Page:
Oklahoma-based Quoddy Bay LNG has lost its legal struggle to build a liquefied natural gas (LNG) terminal on sacred Indian ground between the US state of Maine and the Canadian province of New Brunswick.
After a five-year battle The Bureau of Indian Affairs (BIA) cancelled a long term lease with the developer, ending its plan to construct a liquefied natural gas terminal on Passamaquoddy Bay.
The company had planned since 2005 to build a controversial LNG terminal and pipeline on a three-quarter acre portion of shoreline land owned by the Passamaquoddy Tribe.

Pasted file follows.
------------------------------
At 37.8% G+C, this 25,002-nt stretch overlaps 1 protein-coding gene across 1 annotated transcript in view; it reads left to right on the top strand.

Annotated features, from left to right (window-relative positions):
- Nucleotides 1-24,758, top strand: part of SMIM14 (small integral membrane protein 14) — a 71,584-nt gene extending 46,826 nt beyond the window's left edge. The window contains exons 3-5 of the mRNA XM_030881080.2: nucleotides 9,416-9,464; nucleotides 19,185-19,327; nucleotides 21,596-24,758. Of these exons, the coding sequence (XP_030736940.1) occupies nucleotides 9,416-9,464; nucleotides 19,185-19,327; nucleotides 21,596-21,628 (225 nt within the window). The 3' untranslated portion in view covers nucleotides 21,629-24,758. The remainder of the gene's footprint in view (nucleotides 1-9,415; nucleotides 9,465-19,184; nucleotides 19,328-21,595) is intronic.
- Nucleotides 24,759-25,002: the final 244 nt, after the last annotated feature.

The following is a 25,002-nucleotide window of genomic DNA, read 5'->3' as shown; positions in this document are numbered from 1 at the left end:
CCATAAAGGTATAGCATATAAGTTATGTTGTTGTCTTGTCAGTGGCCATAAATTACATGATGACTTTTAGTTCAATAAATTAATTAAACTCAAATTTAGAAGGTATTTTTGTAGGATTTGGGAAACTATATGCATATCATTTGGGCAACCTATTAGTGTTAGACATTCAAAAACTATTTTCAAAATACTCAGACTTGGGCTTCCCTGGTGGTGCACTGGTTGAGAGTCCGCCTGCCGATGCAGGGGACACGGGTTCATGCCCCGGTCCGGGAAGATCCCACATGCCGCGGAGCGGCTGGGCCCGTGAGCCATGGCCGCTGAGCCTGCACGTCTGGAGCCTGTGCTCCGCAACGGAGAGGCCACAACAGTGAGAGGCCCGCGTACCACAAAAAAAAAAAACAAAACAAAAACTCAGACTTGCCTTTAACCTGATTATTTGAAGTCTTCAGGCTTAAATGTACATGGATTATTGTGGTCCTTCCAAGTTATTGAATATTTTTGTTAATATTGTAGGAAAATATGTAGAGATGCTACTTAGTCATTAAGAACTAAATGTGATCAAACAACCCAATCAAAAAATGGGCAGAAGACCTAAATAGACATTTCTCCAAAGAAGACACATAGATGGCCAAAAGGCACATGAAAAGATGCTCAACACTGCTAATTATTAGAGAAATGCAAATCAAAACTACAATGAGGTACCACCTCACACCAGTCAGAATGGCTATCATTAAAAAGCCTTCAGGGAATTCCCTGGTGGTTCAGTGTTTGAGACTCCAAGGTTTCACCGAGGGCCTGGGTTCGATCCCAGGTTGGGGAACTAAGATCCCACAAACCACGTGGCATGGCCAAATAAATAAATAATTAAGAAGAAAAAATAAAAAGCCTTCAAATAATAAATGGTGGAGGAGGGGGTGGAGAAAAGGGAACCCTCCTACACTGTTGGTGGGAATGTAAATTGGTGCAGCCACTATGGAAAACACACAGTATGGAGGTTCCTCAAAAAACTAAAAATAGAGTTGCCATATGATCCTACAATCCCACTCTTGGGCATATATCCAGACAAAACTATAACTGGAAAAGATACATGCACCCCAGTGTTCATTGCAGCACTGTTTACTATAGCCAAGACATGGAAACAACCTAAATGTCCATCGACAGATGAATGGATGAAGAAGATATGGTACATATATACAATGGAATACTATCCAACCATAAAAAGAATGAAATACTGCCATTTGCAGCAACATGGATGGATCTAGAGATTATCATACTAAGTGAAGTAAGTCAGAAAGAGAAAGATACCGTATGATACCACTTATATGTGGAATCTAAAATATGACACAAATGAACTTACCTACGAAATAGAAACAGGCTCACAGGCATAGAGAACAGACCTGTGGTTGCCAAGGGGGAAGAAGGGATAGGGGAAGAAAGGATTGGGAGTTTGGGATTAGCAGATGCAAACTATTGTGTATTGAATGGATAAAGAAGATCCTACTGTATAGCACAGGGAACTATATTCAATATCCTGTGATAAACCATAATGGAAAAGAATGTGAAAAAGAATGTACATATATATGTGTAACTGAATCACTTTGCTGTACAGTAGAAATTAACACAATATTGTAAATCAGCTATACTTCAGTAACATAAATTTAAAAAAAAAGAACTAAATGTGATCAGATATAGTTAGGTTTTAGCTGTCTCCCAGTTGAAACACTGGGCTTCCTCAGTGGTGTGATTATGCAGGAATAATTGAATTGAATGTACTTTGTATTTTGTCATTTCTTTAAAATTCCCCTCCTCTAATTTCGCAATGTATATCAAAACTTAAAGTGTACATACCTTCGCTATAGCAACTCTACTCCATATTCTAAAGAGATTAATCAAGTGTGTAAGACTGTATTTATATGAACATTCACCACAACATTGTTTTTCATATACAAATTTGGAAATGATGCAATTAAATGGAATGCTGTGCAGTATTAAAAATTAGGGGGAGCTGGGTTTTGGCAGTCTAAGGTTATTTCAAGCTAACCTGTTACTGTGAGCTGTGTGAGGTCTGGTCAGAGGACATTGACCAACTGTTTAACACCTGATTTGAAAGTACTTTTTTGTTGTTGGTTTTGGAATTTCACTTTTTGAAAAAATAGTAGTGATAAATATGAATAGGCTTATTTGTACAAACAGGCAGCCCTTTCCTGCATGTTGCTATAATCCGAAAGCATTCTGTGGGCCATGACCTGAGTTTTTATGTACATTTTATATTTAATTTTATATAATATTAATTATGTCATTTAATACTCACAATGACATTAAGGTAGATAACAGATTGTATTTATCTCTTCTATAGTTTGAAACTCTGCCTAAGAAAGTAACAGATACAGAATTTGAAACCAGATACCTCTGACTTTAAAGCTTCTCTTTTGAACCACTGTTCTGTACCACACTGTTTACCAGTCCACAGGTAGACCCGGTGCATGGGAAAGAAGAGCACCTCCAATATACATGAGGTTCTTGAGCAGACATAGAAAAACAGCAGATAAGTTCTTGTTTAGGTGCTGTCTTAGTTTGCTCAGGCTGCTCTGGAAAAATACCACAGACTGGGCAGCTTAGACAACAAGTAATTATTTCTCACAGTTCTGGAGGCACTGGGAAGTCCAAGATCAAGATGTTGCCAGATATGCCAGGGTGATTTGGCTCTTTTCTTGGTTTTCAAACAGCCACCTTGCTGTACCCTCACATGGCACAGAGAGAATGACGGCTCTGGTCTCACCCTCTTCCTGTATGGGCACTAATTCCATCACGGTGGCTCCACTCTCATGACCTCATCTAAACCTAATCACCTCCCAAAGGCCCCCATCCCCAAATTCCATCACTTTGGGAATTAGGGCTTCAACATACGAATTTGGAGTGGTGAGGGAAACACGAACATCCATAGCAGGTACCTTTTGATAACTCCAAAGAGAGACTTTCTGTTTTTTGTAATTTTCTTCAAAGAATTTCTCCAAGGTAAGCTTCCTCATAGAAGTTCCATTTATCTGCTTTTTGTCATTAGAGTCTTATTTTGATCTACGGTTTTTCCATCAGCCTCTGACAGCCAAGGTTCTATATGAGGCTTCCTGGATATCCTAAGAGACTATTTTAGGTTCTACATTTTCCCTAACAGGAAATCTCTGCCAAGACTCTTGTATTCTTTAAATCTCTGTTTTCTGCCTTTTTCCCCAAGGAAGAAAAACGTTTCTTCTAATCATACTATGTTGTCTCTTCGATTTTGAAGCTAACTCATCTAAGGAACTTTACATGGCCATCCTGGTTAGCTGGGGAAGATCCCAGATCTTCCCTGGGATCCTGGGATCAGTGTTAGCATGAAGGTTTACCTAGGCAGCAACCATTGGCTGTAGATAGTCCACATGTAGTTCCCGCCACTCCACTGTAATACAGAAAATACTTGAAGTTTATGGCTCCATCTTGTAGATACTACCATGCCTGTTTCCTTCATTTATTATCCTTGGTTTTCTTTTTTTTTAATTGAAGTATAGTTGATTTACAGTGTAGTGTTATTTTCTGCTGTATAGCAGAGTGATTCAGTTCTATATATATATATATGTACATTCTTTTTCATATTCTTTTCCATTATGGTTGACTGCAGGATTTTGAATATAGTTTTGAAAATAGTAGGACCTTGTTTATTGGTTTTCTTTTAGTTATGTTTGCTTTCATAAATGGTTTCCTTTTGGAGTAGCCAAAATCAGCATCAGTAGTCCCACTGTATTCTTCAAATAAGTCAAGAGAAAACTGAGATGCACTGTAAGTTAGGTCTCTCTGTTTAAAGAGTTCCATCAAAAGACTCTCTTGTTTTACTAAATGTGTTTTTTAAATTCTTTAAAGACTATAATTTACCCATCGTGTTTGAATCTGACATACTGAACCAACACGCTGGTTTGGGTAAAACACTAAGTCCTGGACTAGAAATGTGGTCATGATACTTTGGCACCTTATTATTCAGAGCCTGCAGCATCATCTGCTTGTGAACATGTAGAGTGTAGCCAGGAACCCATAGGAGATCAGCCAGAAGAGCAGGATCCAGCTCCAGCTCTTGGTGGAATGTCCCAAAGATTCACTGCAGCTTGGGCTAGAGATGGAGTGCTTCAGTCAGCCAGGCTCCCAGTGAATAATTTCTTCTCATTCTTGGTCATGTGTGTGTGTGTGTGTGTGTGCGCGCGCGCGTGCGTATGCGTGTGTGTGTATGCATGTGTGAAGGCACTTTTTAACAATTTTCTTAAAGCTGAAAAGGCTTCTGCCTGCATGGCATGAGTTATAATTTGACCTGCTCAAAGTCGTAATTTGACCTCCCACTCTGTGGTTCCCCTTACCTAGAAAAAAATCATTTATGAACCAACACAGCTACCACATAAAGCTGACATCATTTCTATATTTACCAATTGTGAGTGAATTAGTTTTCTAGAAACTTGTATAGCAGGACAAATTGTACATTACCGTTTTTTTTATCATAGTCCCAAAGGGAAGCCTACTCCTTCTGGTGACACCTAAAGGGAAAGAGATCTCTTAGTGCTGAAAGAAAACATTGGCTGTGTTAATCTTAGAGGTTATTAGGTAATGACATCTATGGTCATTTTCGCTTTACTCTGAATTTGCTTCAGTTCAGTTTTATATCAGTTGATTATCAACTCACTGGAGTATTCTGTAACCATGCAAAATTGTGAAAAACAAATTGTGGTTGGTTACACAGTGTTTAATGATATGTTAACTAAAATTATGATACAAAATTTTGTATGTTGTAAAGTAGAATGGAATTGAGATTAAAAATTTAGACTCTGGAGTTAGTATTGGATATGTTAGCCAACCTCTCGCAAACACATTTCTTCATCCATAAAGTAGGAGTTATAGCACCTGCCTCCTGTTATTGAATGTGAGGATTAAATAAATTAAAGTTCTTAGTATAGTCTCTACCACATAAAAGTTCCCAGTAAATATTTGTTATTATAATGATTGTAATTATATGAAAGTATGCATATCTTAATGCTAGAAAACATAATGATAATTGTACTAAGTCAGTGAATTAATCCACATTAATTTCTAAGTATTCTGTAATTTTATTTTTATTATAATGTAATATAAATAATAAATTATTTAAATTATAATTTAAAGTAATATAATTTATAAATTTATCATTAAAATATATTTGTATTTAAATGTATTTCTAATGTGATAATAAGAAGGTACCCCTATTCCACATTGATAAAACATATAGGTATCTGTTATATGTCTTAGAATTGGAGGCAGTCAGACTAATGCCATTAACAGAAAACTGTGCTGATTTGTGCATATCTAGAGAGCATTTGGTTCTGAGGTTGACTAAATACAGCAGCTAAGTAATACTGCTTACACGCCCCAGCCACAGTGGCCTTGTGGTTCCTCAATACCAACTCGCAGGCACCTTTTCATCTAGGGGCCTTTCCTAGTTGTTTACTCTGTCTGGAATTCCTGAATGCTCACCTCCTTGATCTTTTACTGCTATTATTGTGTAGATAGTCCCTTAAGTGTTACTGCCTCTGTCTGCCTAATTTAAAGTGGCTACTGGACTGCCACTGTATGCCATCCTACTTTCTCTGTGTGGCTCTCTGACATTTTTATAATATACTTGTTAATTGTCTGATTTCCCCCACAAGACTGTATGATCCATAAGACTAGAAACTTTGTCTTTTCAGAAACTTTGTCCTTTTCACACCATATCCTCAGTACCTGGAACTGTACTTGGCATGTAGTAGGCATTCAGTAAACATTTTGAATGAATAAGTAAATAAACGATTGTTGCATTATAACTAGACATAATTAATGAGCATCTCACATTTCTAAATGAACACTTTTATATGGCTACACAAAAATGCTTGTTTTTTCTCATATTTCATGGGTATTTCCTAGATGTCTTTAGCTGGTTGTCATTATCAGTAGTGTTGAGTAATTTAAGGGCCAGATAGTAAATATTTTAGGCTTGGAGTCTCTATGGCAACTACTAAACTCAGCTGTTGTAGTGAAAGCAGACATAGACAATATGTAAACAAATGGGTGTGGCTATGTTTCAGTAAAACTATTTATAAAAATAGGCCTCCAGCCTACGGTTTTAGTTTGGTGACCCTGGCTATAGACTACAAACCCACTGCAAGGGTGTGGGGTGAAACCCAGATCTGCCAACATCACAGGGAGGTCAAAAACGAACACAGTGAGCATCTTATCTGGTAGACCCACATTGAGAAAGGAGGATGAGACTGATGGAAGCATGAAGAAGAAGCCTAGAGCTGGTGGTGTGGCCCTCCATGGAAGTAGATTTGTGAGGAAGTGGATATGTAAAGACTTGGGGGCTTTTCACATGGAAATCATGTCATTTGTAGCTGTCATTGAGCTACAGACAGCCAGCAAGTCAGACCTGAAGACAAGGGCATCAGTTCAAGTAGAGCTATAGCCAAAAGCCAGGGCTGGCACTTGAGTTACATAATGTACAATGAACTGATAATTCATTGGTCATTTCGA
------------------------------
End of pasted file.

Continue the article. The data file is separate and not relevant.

The group Nulankeyutmonen Nkihtaqmikon, which means We take care of our land, argues that the massive industrial plant threatened to devastate both the delicate ecological balance of the area and the lands cultural and spiritual traditions. The land is located at a place called Split Rock on Passamaquoddy Bay that is used for traditional ceremonies, community events and recreation.
The Passamaquoddy tribal council signed a 50-year land lease in 2005 with Quoddy Bay LNG to allow the company to develop the terminal. The lease was approved the same year by the BIA. But after a number of twists and turns in the process, including Quoddy LNGs announcement in 2008 that it would postpone or withdraw its application from a state review process and stop quarterly lease payments to the tribe, the tribal council terminated the lease last June.